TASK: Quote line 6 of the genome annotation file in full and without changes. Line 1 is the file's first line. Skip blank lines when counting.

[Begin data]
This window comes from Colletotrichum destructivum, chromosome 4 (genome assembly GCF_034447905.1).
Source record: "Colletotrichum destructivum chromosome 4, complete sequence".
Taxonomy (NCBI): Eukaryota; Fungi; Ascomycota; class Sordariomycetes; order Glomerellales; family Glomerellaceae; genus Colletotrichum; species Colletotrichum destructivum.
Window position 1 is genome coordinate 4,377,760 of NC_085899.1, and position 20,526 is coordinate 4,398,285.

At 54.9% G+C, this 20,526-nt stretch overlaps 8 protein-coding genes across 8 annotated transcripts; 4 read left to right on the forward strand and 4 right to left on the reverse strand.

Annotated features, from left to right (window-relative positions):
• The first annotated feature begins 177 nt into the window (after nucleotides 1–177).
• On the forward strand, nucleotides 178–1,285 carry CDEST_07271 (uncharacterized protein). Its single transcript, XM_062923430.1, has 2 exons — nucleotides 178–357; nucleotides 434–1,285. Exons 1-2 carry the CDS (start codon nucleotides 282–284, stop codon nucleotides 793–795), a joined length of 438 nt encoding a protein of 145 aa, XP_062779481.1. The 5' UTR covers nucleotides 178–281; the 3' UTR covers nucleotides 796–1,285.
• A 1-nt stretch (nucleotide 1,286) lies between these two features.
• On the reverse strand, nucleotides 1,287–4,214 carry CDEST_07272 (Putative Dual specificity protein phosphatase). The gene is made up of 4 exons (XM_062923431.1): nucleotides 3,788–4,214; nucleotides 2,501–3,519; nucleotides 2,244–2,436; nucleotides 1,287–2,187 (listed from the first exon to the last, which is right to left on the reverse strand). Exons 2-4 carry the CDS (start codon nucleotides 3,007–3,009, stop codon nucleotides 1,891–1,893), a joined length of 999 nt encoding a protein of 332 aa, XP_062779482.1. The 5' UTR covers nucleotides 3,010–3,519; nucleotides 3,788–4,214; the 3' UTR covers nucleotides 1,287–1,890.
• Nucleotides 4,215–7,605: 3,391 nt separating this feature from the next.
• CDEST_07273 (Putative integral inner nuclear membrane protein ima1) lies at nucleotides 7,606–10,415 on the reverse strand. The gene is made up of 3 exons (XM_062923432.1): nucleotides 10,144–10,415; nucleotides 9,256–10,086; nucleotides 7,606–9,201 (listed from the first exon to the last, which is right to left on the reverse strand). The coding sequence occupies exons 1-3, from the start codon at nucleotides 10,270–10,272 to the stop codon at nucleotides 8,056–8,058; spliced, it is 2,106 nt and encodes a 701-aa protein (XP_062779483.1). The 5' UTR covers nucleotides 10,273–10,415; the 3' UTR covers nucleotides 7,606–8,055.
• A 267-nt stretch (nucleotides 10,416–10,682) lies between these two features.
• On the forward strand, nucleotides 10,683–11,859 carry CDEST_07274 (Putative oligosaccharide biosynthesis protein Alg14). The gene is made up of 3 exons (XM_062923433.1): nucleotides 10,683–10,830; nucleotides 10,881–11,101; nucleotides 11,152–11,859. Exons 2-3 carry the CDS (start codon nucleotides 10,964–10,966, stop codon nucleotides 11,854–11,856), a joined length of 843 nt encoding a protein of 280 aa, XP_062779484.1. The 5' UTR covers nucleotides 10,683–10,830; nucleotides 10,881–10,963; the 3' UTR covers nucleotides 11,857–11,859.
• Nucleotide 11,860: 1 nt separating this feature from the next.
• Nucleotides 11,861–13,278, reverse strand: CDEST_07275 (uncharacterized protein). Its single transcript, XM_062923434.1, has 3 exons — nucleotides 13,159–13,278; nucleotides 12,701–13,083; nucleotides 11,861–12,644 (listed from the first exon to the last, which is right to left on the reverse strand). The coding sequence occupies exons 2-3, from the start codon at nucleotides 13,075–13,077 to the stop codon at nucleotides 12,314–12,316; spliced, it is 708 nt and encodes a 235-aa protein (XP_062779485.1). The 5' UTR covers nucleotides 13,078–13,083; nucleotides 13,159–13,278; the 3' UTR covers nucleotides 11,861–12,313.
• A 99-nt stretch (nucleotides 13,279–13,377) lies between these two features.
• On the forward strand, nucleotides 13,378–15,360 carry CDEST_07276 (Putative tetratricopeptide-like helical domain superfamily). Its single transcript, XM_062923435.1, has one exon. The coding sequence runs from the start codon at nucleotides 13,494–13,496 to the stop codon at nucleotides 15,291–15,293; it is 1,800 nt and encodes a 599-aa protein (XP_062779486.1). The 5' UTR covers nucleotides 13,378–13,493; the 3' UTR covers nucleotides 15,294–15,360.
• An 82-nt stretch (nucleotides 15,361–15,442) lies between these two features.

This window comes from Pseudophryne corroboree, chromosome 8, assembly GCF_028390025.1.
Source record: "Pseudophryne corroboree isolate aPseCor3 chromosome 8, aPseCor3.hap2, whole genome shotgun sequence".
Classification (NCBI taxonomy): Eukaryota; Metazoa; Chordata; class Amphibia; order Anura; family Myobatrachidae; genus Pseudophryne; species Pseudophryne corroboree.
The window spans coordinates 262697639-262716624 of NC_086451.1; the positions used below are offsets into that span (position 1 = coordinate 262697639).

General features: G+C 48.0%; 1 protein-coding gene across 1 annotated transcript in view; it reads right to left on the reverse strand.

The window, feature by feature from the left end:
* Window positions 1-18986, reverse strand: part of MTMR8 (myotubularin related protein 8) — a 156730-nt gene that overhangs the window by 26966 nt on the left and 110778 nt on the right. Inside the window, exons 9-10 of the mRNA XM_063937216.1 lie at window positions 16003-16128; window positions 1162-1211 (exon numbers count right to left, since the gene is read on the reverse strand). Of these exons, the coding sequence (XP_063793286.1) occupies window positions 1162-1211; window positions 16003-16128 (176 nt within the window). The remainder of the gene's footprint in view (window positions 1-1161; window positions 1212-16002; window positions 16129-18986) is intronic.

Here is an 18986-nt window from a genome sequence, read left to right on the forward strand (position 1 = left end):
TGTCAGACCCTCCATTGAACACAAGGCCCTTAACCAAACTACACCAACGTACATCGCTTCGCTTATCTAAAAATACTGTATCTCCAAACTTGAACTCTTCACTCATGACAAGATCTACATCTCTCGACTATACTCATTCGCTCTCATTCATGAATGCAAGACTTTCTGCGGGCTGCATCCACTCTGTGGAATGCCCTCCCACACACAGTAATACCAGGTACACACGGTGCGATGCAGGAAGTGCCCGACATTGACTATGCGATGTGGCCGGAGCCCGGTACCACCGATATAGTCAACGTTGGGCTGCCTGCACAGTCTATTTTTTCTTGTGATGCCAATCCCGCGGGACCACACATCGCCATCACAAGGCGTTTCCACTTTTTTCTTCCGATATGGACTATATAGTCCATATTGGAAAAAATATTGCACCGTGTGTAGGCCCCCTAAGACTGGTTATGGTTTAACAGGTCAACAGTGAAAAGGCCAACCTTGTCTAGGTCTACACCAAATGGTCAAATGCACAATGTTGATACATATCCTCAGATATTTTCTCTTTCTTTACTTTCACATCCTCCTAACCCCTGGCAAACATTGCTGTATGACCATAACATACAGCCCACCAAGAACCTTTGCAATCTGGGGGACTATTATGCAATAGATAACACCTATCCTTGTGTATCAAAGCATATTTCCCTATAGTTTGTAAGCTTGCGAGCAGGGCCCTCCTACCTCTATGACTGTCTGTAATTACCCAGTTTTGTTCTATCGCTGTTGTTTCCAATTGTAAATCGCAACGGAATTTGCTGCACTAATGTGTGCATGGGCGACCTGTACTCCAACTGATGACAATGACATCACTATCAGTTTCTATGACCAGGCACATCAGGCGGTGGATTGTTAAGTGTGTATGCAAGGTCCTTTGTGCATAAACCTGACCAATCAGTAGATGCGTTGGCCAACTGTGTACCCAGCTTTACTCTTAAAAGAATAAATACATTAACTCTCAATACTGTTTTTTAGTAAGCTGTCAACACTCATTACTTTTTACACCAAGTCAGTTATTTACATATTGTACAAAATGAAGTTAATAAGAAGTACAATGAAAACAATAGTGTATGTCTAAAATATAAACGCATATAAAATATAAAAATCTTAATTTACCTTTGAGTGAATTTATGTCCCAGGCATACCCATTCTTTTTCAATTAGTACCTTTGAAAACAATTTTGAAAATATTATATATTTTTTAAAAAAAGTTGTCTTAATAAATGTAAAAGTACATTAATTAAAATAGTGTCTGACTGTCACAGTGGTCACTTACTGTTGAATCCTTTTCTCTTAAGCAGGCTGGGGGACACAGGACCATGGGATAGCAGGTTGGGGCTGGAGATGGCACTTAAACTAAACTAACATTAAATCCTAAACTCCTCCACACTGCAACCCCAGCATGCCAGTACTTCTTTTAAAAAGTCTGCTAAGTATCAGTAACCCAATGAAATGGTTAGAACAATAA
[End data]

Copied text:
Annotated features, from left to right (window-relative positions):